Henry Wadsworth Longfellow (1807-1882), was the most popular American poet of his day, and one of the first American celebrities who was also known in Europe. Though he was a very private man, who suffered greatly from neuralgia (nerve pain), his public reputation was “as a sweet and beautiful soul,” as his friend Ralph Waldo Emerson called him at his funeral. His reputation declined quickly after his death, and he has long been overshadowed by the more modern American poets such as Walt Whitman, Emily Dickinson, Robert Frost and Carl Sandberg.
To read Henry Wadsworth Longfellow’s poem “Holidays” click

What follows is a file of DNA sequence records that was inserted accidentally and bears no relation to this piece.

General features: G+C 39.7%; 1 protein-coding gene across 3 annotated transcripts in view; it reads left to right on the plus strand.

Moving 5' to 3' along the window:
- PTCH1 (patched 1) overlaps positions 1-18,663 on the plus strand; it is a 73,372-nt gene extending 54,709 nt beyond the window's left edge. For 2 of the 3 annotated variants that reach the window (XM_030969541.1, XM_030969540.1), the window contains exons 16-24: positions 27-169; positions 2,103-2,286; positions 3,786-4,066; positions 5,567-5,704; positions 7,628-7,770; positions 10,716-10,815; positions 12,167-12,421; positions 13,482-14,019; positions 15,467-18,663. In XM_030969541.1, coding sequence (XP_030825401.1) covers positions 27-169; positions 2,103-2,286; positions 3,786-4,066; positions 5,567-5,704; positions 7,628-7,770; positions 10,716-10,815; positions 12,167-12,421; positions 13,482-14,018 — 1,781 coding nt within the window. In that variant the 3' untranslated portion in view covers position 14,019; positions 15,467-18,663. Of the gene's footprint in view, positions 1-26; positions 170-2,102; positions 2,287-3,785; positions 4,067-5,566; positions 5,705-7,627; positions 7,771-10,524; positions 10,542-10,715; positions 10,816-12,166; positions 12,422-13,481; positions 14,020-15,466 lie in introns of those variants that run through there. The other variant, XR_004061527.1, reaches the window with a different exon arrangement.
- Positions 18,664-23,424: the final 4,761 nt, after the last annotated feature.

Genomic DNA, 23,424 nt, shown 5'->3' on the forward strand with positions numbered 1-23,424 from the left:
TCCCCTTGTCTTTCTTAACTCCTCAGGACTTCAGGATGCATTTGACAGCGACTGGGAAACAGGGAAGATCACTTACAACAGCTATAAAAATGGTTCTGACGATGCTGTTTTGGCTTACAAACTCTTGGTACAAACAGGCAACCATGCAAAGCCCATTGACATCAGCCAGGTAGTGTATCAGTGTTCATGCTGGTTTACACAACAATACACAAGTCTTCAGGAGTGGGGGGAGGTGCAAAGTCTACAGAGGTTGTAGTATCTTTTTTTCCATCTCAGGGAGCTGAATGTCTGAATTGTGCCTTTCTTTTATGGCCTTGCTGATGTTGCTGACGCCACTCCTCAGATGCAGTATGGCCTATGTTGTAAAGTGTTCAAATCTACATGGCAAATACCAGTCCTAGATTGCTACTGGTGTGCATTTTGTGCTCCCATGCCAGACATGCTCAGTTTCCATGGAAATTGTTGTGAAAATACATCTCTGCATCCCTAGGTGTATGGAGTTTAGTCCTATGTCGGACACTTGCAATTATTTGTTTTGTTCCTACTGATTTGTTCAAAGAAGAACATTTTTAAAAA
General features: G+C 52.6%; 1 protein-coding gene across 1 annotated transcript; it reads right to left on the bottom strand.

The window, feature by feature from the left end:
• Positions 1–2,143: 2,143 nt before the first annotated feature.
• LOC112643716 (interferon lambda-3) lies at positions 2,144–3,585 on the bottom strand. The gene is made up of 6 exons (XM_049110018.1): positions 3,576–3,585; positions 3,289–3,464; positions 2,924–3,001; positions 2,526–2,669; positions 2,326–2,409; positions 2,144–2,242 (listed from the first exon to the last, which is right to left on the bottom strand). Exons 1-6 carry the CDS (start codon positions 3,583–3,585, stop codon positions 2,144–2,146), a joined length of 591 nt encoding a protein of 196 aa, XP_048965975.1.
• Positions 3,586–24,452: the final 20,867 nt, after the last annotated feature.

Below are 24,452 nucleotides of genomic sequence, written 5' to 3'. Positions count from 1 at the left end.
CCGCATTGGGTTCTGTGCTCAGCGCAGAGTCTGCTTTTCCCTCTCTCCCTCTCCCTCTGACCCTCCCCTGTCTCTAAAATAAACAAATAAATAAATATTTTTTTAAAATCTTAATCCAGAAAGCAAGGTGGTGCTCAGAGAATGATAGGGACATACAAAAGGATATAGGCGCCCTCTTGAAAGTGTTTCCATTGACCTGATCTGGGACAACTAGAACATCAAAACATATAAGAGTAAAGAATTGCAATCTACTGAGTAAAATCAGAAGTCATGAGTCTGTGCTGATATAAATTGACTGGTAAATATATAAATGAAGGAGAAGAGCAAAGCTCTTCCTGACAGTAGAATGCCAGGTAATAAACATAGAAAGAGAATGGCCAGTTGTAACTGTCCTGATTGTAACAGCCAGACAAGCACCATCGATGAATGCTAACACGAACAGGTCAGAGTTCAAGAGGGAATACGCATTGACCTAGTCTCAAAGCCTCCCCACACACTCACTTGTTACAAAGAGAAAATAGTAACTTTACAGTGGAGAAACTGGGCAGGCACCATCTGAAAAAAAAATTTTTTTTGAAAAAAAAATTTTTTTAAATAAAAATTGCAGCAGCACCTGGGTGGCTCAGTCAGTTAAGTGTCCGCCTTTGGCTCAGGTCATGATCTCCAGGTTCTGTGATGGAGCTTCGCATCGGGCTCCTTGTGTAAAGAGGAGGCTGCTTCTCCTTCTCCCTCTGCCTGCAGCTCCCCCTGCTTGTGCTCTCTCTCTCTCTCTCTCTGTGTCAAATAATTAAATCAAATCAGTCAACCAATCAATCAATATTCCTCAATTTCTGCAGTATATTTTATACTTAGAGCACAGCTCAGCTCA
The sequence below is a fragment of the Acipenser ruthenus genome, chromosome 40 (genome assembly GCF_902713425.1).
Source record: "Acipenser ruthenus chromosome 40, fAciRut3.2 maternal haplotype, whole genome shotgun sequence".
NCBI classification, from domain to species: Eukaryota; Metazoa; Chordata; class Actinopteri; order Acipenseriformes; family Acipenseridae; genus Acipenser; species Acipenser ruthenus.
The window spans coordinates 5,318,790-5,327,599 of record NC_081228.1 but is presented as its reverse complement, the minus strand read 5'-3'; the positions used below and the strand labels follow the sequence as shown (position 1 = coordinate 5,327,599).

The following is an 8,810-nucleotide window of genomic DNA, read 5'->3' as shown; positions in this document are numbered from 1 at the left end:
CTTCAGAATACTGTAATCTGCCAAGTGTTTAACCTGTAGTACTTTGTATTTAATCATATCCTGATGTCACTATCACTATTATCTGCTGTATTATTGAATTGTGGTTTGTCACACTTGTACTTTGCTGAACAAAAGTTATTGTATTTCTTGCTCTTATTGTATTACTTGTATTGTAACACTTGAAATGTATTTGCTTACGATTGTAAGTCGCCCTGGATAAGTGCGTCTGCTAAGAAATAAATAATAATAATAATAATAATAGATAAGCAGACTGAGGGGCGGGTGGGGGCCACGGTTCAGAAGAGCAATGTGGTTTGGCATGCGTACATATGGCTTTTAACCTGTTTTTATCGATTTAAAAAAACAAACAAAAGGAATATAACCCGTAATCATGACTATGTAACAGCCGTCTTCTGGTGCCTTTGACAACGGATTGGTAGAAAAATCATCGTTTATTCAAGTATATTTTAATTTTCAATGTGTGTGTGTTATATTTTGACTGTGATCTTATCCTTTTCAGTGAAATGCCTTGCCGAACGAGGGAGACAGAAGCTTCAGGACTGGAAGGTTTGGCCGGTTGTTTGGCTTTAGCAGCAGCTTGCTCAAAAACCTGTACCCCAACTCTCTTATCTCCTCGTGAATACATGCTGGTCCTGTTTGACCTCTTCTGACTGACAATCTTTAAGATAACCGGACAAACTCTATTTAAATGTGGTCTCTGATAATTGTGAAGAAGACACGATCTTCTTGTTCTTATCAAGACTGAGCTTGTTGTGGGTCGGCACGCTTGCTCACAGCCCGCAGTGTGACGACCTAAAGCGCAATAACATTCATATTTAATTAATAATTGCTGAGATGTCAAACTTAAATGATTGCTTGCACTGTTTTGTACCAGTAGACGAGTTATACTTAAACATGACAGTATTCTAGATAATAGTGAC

by Henry Wadsworth Longfellow
The holiest of all holidays are those
Kept by ourselves in silence and apart;
The secret anniversaries of the heart,
When the full river of feeling overflows;−
The happy days unclouded to their close;
The sudden joys that out of darkness start
As flames from ashes; swift desires that dart
Like swallows singing down each wind that blows!
White as the gleam of a receding sail,
White as a cloud that floats and fades in air,
White as the whitest lily on a stream,
These tender memories are;−a fairy tale
Of some enchanted land we know not where,
But lovely as a landscape in a dream.
“Holidays” is in the public domain.